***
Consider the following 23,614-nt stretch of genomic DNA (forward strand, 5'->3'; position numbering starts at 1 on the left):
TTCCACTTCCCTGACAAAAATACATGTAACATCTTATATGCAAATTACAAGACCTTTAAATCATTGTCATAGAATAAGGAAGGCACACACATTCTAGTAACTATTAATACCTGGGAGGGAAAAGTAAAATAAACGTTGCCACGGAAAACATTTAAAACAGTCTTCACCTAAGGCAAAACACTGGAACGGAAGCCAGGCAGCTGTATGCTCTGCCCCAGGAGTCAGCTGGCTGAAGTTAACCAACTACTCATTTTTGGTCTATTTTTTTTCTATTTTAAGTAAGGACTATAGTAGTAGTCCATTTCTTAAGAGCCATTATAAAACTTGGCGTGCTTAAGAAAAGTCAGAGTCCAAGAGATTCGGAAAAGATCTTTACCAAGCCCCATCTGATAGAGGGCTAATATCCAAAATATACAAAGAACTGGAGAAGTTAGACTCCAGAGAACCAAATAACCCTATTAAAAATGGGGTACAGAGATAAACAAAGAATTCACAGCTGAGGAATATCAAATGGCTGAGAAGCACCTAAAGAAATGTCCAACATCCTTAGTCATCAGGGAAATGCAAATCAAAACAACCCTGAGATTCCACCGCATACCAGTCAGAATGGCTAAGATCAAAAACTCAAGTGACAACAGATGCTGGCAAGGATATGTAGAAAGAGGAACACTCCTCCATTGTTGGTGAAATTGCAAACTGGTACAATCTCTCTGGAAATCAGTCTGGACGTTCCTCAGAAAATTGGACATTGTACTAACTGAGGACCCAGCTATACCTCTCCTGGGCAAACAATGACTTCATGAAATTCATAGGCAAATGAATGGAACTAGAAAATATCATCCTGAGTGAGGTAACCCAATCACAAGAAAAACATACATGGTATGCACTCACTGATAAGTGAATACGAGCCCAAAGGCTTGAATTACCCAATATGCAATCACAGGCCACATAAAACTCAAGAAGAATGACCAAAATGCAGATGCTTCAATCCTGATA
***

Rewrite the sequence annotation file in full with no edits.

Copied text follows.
Consider the following 23,614-nt stretch of genomic DNA (forward strand, 5'->3'; position numbering starts at 1 on the left):
TTCCACTTCCCTGACAAAAATACATGTAACATCTTATATGCAAATTACAAGACCTTTAAATCATTGTCATAGAATAAGGAAGGCACACACATTCTAGTAACTATTAATACCTGGGAGGGAAAAGTAAAATAAACGTTGCCACGGAAAACATTTAAAACAGTCTTCACCTAAGGCAAAACACTGGAACGGAAGCCAGGCAGCTGTATGCTCTGCCCCAGGAGTCAGCTGGCTGAAGTTAACCAACTACTCATTTTTGGTCTATTTTTTTTCTATTTTAAGTAAGGACTATAGTAGTAGTCCATTTCTTAAGAGCCATTATAAAACTTGGCGTGCTTAAGAAAAGTCAGAGTCCAAGAGATTCGGAAAAGATCTTTACCAAGCCCCATCTGATAGAGGGCTAATATCCAAAATATACAAAGAACTGGAGAAGTTAGACTCCAGAGAACCAAATAACCCTATTAAAAATGGGGTACAGAGATAAACAAAGAATTCACAGCTGAGGAATATCAAATGGCTGAGAAGCACCTAAAGAAATGTCCAACATCCTTAGTCATCAGGGAAATGCAAATCAAAACAACCCTGAGATTCCACCGCATACCAGTCAGAATGGCTAAGATCAAAAACTCAAGTGACAACAGATGCTGGCAAGGATATGTAGAAAGAGGAACACTCCTCCATTGTTGGTGAAATTGCAAACTGGTACAATCTCTCTGGAAATCAGTCTGGACGTTCCTCAGAAAATTGGACATTGTACTAACTGAGGACCCAGCTATACCTCTCCTGGGCAAACAATGACTTCATGAAATTCATAGGCAAATGAATGGAACTAGAAAATATCATCCTGAGTGAGGTAACCCAATCACAAGAAAAACATACATGGTATGCACTCACTGATAAGTGAATACGAGCCCAAAGGCTTGAATTACCCAATATGCAATCACAGGCCACATAAAACTCAAGAAGAATGACCAAAATGCAGATGCTTCAATCCTGATA